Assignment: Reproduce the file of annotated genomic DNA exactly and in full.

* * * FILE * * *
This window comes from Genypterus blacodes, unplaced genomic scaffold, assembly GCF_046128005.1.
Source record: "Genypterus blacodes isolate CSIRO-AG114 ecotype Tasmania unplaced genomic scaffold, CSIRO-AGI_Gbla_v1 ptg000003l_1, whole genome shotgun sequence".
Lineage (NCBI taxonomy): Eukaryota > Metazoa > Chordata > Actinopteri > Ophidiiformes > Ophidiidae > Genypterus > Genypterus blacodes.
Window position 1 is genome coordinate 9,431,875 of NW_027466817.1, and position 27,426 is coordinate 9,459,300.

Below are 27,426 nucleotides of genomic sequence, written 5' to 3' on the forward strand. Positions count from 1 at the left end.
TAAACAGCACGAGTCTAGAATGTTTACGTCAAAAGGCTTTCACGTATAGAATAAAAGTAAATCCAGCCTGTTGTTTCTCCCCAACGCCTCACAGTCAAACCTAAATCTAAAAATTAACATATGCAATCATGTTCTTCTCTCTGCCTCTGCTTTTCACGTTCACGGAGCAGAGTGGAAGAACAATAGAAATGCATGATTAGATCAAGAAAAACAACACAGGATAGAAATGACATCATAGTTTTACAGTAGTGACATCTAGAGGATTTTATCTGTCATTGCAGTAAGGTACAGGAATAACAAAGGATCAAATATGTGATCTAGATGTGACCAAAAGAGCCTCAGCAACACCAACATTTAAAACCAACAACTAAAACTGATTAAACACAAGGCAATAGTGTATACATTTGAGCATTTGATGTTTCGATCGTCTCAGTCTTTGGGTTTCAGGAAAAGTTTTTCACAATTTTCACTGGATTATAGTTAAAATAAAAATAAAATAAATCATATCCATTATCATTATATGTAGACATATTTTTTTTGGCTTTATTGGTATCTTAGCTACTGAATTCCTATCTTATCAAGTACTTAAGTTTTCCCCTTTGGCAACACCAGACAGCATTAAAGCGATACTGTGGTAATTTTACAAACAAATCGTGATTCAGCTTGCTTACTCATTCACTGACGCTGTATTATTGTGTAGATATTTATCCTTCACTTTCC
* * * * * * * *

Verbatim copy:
This window comes from Genypterus blacodes, unplaced genomic scaffold, assembly GCF_046128005.1.
Source record: "Genypterus blacodes isolate CSIRO-AG114 ecotype Tasmania unplaced genomic scaffold, CSIRO-AGI_Gbla_v1 ptg000003l_1, whole genome shotgun sequence".
Lineage (NCBI taxonomy): Eukaryota > Metazoa > Chordata > Actinopteri > Ophidiiformes > Ophidiidae > Genypterus > Genypterus blacodes.
Window position 1 is genome coordinate 9,431,875 of NW_027466817.1, and position 27,426 is coordinate 9,459,300.

Below are 27,426 nucleotides of genomic sequence, written 5' to 3' on the forward strand. Positions count from 1 at the left end.
TAAACAGCACGAGTCTAGAATGTTTACGTCAAAAGGCTTTCACGTATAGAATAAAAGTAAATCCAGCCTGTTGTTTCTCCCCAACGCCTCACAGTCAAACCTAAATCTAAAAATTAACATATGCAATCATGTTCTTCTCTCTGCCTCTGCTTTTCACGTTCACGGAGCAGAGTGGAAGAACAATAGAAATGCATGATTAGATCAAGAAAAACAACACAGGATAGAAATGACATCATAGTTTTACAGTAGTGACATCTAGAGGATTTTATCTGTCATTGCAGTAAGGTACAGGAATAACAAAGGATCAAATATGTGATCTAGATGTGACCAAAAGAGCCTCAGCAACACCAACATTTAAAACCAACAACTAAAACTGATTAAACACAAGGCAATAGTGTATACATTTGAGCATTTGATGTTTCGATCGTCTCAGTCTTTGGGTTTCAGGAAAAGTTTTTCACAATTTTCACTGGATTATAGTTAAAATAAAAATAAAATAAATCATATCCATTATCATTATATGTAGACATATTTTTTTTGGCTTTATTGGTATCTTAGCTACTGAATTCCTATCTTATCAAGTACTTAAGTTTTCCCCTTTGGCAACACCAGACAGCATTAAAGCGATACTGTGGTAATTTTACAAACAAATCGTGATTCAGCTTGCTTACTCATTCACTGACGCTGTATTATTGTGTAGATATTTATCCTTCACTTTCC